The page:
The area at the confluence was populated indeed, but by a militant tribe, so any skirmish was out of the question in regard of the status of soldiers. Allegedly they all were experiencing 'cold panic' from inevitable review of the possibilities afforded by this inhospitable wilderness, even more after Gonzalo's decision to turn round and walk back to Quito. In 1542, they really managed to enter the gates - slowly, unsteadily as a crowd of ghosts – eighty Spanish, two thousand Indians - almost no one recognized them in the city.

Gonzalo's trek on today's map

Apparently there were not too many so pathetic attempts to conquer the Amazon, but clear priority cannot be given to Gonzalo. The greatest irony was, however, that he occurred right in the heart of the greatest treasure of the world for two years, day after day, all members of his mission had to literally touch the most valuable medicines which life of this planet has ever created. They described their self impressions like “liana hung in gaudy garlands coloring the trees, enveloping them with seemingly beautiful garment, but creating an impenetrable interwist.” Unfortunately everybody failed to understand the matter while they could ask the natives, because nearly every tribe in the Amazon has got a shaman with a connection to 'espiritos' and great knowledge of using vines and tree bark to treat - Gonzalo asked only about the gold everywhere, so nothing else he obtained. If his expedition had brought back remedies to heal all the ailments of Europe at that time, it would have been certainly much bigger treasure than all the gold, silver and emeralds that Pizarros ever sent to the Spanish court.

Brigantina's adventurous voyage brought fame to Francisco de Orellano at the Spanish court, where he rhapsodized the Amazon as far as got permission to conquer this territory and assignment of five hundred Spanish soldiers. He took this new mission proudly, but carelessly and incautiously died on the sea frustrating everything. This 'minor slip', however, had more serious consequences than would appear at first sight, because most part of the Amazon didn't fall under domination of the Spanish crown then but the Portuguese. This fact had a fatal impact on the lives of indigenous people - the Spanish colonial law did not permit slavery, while the Portuguese enslaved one tribe after another and forced the natives rub on their plantations by violence.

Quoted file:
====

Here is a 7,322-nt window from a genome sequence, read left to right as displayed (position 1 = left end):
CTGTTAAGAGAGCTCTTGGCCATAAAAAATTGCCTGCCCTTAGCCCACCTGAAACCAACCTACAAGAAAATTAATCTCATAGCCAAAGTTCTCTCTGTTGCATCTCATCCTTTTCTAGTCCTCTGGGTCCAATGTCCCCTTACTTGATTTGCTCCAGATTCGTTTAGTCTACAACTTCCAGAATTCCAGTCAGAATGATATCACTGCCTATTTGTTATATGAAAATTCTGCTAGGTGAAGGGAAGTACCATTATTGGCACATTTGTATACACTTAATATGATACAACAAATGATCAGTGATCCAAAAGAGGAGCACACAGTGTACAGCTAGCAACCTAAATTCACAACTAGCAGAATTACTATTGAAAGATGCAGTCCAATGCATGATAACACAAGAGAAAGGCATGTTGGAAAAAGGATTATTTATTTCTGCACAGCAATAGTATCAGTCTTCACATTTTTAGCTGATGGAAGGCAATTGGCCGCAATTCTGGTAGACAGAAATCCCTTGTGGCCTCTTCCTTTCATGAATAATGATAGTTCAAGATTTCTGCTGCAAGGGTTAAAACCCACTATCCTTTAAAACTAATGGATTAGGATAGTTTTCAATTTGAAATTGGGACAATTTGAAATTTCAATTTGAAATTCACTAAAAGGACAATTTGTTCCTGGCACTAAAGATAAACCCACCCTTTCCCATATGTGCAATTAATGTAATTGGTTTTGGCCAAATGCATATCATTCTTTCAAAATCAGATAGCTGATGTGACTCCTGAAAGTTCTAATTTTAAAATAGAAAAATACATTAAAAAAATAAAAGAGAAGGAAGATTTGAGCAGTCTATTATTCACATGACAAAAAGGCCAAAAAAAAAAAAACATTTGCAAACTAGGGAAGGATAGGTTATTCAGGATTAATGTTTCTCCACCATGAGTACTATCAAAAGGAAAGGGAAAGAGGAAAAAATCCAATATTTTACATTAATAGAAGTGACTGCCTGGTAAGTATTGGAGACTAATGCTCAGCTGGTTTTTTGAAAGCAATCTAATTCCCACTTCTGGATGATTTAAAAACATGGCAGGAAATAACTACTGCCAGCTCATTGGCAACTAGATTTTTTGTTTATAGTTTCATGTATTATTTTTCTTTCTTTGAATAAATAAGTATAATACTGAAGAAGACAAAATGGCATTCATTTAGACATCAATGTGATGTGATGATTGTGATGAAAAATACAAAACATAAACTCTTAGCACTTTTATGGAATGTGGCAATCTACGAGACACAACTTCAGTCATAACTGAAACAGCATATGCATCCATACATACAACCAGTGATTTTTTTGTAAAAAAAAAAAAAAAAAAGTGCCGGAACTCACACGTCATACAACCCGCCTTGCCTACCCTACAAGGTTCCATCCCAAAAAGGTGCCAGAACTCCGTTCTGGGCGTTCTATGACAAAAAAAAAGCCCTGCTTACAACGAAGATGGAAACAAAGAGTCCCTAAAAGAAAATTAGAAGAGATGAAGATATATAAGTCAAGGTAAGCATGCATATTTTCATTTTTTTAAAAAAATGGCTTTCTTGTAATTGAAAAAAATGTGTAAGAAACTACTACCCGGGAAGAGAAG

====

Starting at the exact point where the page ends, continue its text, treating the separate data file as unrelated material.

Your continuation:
The events Spanish-Portuguese territorial disputes in the Amazon greatly affects Jesuit Samuel Fritz, a native of Trutnov – Bohemia. Riddle of his nationality has never been cracked as his nationality was not revealed in any of documents written by his hand. Samuel was placed to Omaguas tribe as missionary in 1685. Among hundreds of other missionaries from Europe excelled having extraordinary ability to conciliate favor of natives and speak their own language. Omaguas inhabited islands and banks of the main stream in disputed area and served as easy prey to the Portuguese 'hunters'. Samuel founded the mission San Joachim and charted the vast territory belonging to his tribe for three years (until 1689).

a different interpretations of Treaty of Tordesillas

In 1494 Spain and Portugal signed the Treaty of Tordesillas, dividing the world into two exploration and colonizing areas: the Spanish and the Portuguese. It stated a meridian in the Atlantic Ocean (46º 37’), with the western part excusive to Spain and the east to Portugal, but imperfect cartography allowed the Portuguese expand far beyond the border. When Samuel got seriously sick during his look about Yurimaguas tribe on the lower Rio Negro, he had to seek medical help from the Portuguese in settlement Pará. They helped, but right after his recovery imprisoned him because of his unpleasant cartographic work. In July 1691 (after nineteen months) came Portuguese King's deliverance stating that Samuel is to be transported back to his mission.